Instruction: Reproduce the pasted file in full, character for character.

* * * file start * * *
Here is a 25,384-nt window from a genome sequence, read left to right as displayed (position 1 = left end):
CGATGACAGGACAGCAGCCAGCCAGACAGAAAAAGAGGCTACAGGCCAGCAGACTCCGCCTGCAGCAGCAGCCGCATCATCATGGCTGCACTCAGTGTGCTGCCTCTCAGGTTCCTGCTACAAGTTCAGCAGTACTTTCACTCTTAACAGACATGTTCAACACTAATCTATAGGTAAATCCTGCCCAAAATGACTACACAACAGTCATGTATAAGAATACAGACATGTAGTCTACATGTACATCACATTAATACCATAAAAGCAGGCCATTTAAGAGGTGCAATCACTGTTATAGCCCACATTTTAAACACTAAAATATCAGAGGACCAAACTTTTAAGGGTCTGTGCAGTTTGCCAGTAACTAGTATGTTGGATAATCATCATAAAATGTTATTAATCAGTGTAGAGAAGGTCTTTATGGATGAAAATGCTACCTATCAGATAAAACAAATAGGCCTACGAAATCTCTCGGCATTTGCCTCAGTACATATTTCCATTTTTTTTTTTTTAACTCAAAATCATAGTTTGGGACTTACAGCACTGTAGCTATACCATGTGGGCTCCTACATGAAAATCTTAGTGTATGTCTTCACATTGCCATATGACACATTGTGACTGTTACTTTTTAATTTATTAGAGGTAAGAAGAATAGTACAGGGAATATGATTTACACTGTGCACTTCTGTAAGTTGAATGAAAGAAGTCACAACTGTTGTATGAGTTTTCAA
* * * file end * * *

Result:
Here is a 25,384-nt window from a genome sequence, read left to right as displayed (position 1 = left end):
CGATGACAGGACAGCAGCCAGCCAGACAGAAAAAGAGGCTACAGGCCAGCAGACTCCGCCTGCAGCAGCAGCCGCATCATCATGGCTGCACTCAGTGTGCTGCCTCTCAGGTTCCTGCTACAAGTTCAGCAGTACTTTCACTCTTAACAGACATGTTCAACACTAATCTATAGGTAAATCCTGCCCAAAATGACTACACAACAGTCATGTATAAGAATACAGACATGTAGTCTACATGTACATCACATTAATACCATAAAAGCAGGCCATTTAAGAGGTGCAATCACTGTTATAGCCCACATTTTAAACACTAAAATATCAGAGGACCAAACTTTTAAGGGTCTGTGCAGTTTGCCAGTAACTAGTATGTTGGATAATCATCATAAAATGTTATTAATCAGTGTAGAGAAGGTCTTTATGGATGAAAATGCTACCTATCAGATAAAACAAATAGGCCTACGAAATCTCTCGGCATTTGCCTCAGTACATATTTCCATTTTTTTTTTTTTAACTCAAAATCATAGTTTGGGACTTACAGCACTGTAGCTATACCATGTGGGCTCCTACATGAAAATCTTAGTGTATGTCTTCACATTGCCATATGACACATTGTGACTGTTACTTTTTAATTTATTAGAGGTAAGAAGAATAGTACAGGGAATATGATTTACACTGTGCACTTCTGTAAGTTGAATGAAAGAAGTCACAACTGTTGTATGAGTTTTCAA